A. The PersonalJava application environment is a Java platform for building network-connectable applications for consumer devices for home, office and mobile use. It is comprised of the Java Virtual Machine (VM)* and an optimized version of the Java class library. In addition, the PersonalJava API includes specific features required by consumer applications in resource-limited environments. For an overview of the PersonalJava application environment, click here.
A. The PersonalJava application environment is designed for Web-connected consumer devices that are often executing applets from a network. To enable this "general purpose" functionality, a core required set of APIs or libraries must be present on every PersonalJava-enabled device. The EmbeddedJava application environment is targeted at dedicated-function embedded devices which may be network-connected or standalone. These dedicated-function devices will be performing a defined set of software tasks which are well-known at product conception. Only the class libraries that are needed to support this set of software tasks are included on the device. Because of this, every EmbeddedJava implementation may be different since there is no concept of a core required set of API's. The advantage of this is that the EmbeddedJava implementation often occupies a smaller memory footprint than the PersonalJava application environment.
A. PersonalJava technology yields different benefits depending on your role in the creation of the consumer device:
A. PersonalJava technology is available in either source or binary format.
A. The PersonalJava emulation environment is an application developer tool which is released along with each revision of the PersonalJava application environment. For more information, see the related question in the Applications Development section of this FAQ.
A. There are a variety of books and on-line information on this subject. Some of the on-line information is as follows:
A. Features which have been added since the release of the PersonalJava 1.1 application environment include:
Example e-mail application interface using the Touchable look-and-feel
Note that the PersonalJava 3.0 application environment is based on the PersonalJava 1.1.1 specification. The PersonalJava 1.1 application environment is based on the PersonalJava 1.1 specification.
Q. Did Sun skip from version 1.1 of the PersonalJava application environment to version 3.0?
A. Yes. Version 3.0 of the PersonalJava application environment directly follows version 1.1. There are no versions named "2.x". The reason we made this jump in the numbering system is to avoid confusion with the JDK numbering system. All current versions of the PersonalJava application environment are based on JDK 1.1.x. In the future, Sun will be examining one-by-one the JDK 1.2 features for possible inclusion into the PersonalJava platform. Only those features suitable for the majority of consumer devices will be incorporated. The following chart may help clarify the numbering scheme:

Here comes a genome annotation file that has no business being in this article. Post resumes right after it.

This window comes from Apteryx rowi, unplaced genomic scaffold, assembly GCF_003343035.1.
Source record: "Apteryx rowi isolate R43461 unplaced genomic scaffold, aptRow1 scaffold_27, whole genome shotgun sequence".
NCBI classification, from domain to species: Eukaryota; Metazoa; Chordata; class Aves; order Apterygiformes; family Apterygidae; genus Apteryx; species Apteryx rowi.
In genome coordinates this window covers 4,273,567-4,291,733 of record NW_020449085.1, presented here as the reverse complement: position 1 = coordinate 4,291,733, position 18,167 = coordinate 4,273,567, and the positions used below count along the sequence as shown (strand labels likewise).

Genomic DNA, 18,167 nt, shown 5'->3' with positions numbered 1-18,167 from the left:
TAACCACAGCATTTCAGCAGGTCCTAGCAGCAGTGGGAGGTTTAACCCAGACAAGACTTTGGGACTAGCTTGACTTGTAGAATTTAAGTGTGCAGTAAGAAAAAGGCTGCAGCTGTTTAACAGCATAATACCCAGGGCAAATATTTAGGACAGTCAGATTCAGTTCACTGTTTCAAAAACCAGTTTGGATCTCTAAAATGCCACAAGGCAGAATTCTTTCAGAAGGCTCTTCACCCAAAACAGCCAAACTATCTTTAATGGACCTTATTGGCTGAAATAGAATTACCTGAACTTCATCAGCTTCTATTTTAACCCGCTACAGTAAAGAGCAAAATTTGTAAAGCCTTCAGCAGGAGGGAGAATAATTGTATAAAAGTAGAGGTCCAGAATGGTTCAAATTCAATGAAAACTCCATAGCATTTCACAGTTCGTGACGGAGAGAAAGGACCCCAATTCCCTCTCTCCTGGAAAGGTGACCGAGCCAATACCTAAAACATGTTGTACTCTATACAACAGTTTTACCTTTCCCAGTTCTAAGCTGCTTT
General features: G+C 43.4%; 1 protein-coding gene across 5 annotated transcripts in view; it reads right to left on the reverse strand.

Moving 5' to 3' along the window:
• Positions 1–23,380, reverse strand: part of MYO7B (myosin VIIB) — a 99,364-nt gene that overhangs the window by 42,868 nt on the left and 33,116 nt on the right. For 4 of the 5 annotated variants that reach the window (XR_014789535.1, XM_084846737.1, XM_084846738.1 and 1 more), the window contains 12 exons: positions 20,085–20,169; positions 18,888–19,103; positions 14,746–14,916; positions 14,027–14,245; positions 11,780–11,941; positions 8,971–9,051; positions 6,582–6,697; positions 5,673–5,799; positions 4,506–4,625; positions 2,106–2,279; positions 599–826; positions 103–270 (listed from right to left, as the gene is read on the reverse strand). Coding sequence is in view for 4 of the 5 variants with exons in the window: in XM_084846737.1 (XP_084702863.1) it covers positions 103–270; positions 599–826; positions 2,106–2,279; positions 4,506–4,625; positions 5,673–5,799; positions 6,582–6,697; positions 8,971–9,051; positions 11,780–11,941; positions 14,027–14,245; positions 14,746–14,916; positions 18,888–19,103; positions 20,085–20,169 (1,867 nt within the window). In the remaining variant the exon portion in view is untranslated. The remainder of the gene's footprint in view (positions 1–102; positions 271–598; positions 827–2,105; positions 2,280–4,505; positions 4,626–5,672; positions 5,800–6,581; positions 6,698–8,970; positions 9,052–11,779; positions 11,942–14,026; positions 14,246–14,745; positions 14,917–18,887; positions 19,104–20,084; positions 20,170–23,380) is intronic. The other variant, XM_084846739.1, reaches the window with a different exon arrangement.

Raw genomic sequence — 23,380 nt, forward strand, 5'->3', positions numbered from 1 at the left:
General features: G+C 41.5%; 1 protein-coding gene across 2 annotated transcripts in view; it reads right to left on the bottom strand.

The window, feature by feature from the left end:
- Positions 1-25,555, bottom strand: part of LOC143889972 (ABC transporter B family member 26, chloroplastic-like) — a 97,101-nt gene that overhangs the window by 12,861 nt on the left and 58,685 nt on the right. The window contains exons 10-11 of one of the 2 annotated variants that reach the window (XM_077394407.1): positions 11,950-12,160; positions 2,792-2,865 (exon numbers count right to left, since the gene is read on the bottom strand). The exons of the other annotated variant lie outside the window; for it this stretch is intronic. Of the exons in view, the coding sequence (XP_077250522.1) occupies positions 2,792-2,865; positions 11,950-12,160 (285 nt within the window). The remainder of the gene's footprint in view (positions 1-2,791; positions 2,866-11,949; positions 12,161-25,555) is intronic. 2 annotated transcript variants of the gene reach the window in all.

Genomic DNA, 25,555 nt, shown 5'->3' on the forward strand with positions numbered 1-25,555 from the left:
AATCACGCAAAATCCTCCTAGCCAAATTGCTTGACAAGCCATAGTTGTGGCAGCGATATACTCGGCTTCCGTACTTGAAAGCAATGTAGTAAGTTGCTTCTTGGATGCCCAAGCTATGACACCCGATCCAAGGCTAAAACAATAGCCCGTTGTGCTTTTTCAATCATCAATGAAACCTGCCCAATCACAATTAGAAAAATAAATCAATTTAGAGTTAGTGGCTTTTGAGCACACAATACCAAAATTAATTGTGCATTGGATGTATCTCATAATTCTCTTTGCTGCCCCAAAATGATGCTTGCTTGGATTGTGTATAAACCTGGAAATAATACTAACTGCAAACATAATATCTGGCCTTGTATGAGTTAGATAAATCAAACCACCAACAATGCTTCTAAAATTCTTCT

Note that all dot-dot versions of the specification are minor updates that clarify and remove errors in previous versions. Thus, the version 1.1.3 specification obsoletes version 1.1.2. Similarly, the version 3.0.2 reference implementation obsoletes version 3.0.1.
A. The PersonalJava reference implementation is a software release that contains source code and a development environment. It is an implementation of the PersonalJava specification. A future release of the reference implementation could include many optimizations and bug fixes while the specification itself remains unchanged.
A. Extensions to the any Java platform can be defined by either a Sun or non-Sun entity. The process for doing so is described in the Java Community Process document.
A. Java 2 Platform, Micro Edition (J2ME) is the edition of the Java platform which addresses the needs of the consumer and embedded device space.
Referring to the above figure, the J2ME architecture is composed of configurations and profiles. A configuration is composed of a minimal layer of core libraries designed to provide just enough functionality to safely and securely download Java classes to a device and configure the Java environment. The rest of the functionality needed to provide a complete runtime environment for a particular kind of device is provided within the context of an industry defined profile.
There are two configurations. The first configuration, the Connected Device Configuration (CDC), uses the classic Java virtual machine. This virtual machine is a full-featured virtual machine with the same functionality you would find in the virtual machine residing on your desktop system. The second configuration, the Connected Limited Device Configuration (CLDC), uses the K Virtual Machine, a small footprint virtual machine for severely memory constrained environments. The CLDC is targeted for Java environments of 128-512KB, and the CDC is targeted for Java environments of greater than 512KB.
Profiles are targeted for a specific device type. Examples of possible profiles are shown in the above figure. Profiles are defined through the Java Community Process by a group of industry experts who are tasked with the job of creating a standard Java API for their particular area. Note that the definition of a profile would specify one of the configurations. Also, a profile can embed another profile within its definition.